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  • Writer's pictureTom Church

The greatest film about marketing you've never seen.

Marketing as a movie and TV genre in the fictional space usually leaves a bit to be desired when we are talking about the more offbeat section of entertainment. Yet its subject matter lends itself to the political sphere, and in the current uneasy climate, where there is just unrelenting grim news and our political classes seem determined to outdo one another in stupidity, political satire seems to fall short of the reality.

What on earth has got into these people? Our politicians of all parties seem to be incapable of living up to even the basic standard required in public life.

Indeed, were one to write it into a piece of entertainment, you could be accused of having your imagination running away with you.

At times like this, a good dose of political comedy is required!

This brings me to one of the greatest political satires ever made, and the role of marketing in its plotting. Conceived by Sir David Frost, who made his name with the Nixon interview, The Rise and Rise of Michael Rimmer is masterpiece of political and marketing satire because . . . it is as relevant today as it was when it was made, way back in 1969. And perhaps, with the rise of AI, social networks, and 24/7 media, it is even more so (notably with its emphasis on Participative Democracy at one point in the film).

Firstly, it has a cast that is absolutely golden - you would be hard pressed to find another film with such a line up of British comedy talent: Peter Cook stars as the brilliantly sinister Protagonist Michael Rimmer, a young man, gifted and manipulative and somehow devilishly-otherworldly, who never puts a foot wrong or even utters a slip of the tongue. Rimmer is introduced into a lacklustre, failing polling company, being run by Ferret, played by none other than Arthur Lowe who is prototyping his Captain Mainwaring role in Dad’s Army. In this case he’s more malicious, idle, and certainly seems to have his attention focused on the stunning Tanya, played by the jaw-dropping aesthetics of the enigmatic Valeria Leon, whose first appearance in the movie made my tea miss my mouth and convinced me that Michelangelo was no more than a mere halfwit on the subject of beauty. (On a side note, it is criminal how her name was left off the credits to this movie).

Peter Cooke’s Rimmer rapidly takes control of the business, demoting Ferret in a way that can only be sadistic and vindictive, and a sign of things to come. From there, Rimmer rebuilds its reputation, poaches Peter Niss, a rival pollster, played by the great Denholm Elliot, and swiftly moves into political forecasting, playing off the leader of the Conservative Party in opposition against the Labour Party Prime Minister. All the while he’s creeping up the rungs of power: Rimmer, perhaps without too much exaggeration, is the man Dominic Cummings wished to be.

The performance is magnificent, Cooke is an omnipotent lead with sharklike magnetism, and an unknown past that makes him more sinister still, and one which begs the question of whether Rimmer has concocted this whole plan from the very outset, even infiltrating the polling company from the very start (it’s notable how, when he reports his time and motion study back to the owner of the business, the elderly man has no recollection of hiring him!).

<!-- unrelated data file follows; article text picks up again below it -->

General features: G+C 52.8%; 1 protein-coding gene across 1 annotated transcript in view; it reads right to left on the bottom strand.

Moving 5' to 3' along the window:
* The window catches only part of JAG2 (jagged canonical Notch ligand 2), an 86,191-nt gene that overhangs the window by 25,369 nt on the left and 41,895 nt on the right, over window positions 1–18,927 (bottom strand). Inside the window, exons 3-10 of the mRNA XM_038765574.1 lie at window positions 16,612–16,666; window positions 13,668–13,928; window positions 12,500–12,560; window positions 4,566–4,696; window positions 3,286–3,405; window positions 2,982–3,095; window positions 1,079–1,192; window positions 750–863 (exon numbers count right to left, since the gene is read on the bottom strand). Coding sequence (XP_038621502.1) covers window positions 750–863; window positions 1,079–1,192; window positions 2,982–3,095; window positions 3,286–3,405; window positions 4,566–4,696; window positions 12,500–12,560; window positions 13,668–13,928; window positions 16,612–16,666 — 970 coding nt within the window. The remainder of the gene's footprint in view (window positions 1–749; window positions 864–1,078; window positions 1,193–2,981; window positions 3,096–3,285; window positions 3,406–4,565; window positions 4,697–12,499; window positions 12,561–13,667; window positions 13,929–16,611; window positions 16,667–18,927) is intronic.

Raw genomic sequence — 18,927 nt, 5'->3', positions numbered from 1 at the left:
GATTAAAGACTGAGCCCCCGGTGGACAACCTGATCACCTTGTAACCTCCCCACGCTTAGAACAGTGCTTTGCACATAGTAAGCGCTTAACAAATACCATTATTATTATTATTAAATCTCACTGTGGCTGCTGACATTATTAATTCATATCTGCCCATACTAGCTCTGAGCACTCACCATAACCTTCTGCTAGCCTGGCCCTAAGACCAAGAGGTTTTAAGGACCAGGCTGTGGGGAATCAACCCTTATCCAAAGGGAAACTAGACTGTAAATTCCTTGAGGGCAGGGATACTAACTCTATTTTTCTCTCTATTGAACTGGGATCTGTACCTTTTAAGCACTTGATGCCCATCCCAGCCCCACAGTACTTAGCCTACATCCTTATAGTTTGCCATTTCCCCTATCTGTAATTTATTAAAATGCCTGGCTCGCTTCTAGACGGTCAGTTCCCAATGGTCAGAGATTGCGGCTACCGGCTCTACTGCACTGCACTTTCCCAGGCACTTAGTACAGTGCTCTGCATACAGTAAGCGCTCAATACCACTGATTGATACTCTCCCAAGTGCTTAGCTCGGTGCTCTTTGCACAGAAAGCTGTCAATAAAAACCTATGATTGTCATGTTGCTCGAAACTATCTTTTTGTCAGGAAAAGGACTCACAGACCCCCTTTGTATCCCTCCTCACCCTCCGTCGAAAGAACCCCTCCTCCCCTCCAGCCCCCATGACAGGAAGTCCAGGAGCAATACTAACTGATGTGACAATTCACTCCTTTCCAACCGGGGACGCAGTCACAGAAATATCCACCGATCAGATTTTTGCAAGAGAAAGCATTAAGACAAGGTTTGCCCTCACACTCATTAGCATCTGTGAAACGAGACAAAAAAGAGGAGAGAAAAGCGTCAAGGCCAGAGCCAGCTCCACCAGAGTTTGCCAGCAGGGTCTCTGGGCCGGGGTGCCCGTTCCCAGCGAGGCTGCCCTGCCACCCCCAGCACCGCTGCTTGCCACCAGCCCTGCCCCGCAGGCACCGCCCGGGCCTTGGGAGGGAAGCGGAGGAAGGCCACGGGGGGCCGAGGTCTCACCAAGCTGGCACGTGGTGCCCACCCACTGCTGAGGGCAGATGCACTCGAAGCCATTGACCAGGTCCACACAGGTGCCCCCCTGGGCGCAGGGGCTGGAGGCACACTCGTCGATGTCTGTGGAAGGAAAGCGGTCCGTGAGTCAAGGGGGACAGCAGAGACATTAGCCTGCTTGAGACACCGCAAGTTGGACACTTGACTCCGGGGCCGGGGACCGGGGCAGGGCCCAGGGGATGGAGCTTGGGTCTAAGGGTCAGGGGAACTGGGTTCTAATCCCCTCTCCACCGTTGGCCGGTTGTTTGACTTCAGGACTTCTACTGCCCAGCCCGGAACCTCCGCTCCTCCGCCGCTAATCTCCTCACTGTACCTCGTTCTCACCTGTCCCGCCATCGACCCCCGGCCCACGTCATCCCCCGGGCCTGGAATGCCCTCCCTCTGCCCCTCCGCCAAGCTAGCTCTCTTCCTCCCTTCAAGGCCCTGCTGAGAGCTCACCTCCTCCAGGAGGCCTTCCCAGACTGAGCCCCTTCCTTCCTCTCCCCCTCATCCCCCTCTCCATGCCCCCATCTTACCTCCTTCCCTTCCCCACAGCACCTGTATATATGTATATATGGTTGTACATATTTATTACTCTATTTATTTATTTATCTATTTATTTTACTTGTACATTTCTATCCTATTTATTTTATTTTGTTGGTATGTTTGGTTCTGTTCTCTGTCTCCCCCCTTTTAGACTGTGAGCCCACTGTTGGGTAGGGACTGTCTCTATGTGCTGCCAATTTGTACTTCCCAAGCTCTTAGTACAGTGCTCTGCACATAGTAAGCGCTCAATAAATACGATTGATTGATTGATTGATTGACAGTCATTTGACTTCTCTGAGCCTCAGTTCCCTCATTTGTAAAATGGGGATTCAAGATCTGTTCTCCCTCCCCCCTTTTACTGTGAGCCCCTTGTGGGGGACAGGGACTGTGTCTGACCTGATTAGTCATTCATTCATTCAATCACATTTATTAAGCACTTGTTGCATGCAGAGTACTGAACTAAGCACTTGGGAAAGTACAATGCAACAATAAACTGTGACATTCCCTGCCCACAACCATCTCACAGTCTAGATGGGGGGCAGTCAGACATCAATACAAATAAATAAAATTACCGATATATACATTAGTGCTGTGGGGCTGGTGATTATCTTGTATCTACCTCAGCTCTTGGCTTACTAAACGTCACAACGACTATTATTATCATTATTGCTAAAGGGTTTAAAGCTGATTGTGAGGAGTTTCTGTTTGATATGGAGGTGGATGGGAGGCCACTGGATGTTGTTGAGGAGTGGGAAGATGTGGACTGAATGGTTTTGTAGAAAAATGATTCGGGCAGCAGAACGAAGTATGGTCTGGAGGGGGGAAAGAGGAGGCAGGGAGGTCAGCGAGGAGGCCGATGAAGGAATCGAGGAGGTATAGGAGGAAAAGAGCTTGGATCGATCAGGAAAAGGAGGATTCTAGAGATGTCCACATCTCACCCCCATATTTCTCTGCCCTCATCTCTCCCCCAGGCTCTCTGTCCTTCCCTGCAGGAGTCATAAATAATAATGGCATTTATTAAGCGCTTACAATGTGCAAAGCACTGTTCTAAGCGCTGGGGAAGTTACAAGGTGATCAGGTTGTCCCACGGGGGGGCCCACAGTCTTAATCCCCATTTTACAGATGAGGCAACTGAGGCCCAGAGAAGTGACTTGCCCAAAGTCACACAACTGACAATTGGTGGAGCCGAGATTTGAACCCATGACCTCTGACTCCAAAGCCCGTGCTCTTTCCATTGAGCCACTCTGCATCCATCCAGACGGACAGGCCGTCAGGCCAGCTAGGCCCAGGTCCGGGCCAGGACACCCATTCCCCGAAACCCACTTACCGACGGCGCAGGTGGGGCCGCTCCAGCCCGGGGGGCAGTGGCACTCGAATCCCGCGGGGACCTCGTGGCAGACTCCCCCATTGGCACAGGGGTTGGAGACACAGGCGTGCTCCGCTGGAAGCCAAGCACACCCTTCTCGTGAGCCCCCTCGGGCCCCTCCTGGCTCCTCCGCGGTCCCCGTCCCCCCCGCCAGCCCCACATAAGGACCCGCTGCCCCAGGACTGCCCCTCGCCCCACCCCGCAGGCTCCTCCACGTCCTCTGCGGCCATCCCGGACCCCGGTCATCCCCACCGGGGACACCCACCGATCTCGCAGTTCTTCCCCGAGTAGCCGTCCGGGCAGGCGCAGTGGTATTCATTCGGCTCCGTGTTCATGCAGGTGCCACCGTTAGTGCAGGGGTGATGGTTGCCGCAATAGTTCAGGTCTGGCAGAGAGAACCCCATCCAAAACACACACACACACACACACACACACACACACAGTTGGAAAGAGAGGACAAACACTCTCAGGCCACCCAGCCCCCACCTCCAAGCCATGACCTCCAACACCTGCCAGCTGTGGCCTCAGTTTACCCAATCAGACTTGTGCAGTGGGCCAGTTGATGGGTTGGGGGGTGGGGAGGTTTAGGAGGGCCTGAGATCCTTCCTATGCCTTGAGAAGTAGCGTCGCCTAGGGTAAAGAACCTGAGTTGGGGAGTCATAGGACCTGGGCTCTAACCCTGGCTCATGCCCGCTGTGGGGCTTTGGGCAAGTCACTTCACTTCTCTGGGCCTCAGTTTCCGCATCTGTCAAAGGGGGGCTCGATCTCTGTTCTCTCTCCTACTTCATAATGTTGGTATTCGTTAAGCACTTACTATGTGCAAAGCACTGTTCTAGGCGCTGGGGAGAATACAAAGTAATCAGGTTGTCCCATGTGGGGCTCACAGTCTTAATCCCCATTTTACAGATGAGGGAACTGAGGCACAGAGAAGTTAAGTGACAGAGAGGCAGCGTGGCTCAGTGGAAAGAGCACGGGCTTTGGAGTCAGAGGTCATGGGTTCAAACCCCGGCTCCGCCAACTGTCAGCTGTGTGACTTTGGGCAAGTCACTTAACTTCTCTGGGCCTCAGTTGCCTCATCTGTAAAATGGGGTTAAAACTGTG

Despite being written in the late 1960s, the great power of this film is just how exactly relevant it is today with the West’s flirtation with populism. Perhaps, considering its writing line up of David Frost, John Cleese, and Peter Cooke, we shouldn’t be surprised.

And with David Frost the instigator, the knowledge of polling and marketing methods shines through in this movie: turning a tube of tasteless and hard ‘Humbug’ sweets into an erotic driven dynamo of an advert, to undermine a rival’s market research campaign by skewing the sample group (who knew there are so many Buddhists in Nuneaton!)

And all the characters have their own agency: Lowe’s Ferret sees his life increasingly spiral down as Rimmer ascends, leading him onto a path of lone-Wolf radicalisation. Rimmer’s beautiful trophy wife, increasingly ignored by him as he climbs the ladder, forms an attachment with Denholm Elliott’s character, Peter Niss, (Rimmer’s partner at the firm and for much of his early career his confidant). She is forced to make her choice too: does she leave him, or does she make her deal with the Devil when Rimmer looks to attain his ambition of becoming President of Great Britain?

Some reviewers in the past have said this film fails as a comedy, that it is a stint of woven-together sketches that isn’t quite coherent. But I would disagree: this isn’t a comedy film. It is a political satire and warning about populism and the power of marketing to influence vast groups of people. What would the writers have wondered, back in the late 1960s, had they perceived the antics of Cambridge Analytica and social media targeting and the Internet Research Bureau?

There is no doubt that a direct trail of humour can be traced from this movie all the way through to the 1990s and beyond. The New Statesman, with Rick Mayall, Spitting Image, How To Get A Head In Advertising, with Richard E Grant, and then Absolute Power with Stephen Fry and John Bird would be the inheritors of this, and for that reason it could be regarded as a trailblazer.

All marketing students and practitioners and citizens should watch this movie, for it is as refreshing today as when it was first made - and perhaps with an even more pertinent warning.

Oh! And if you have any recommendations of the slightly weird and wonderful movies made in the marketing realm, then do let me know! (Mad Men is NOT included!)


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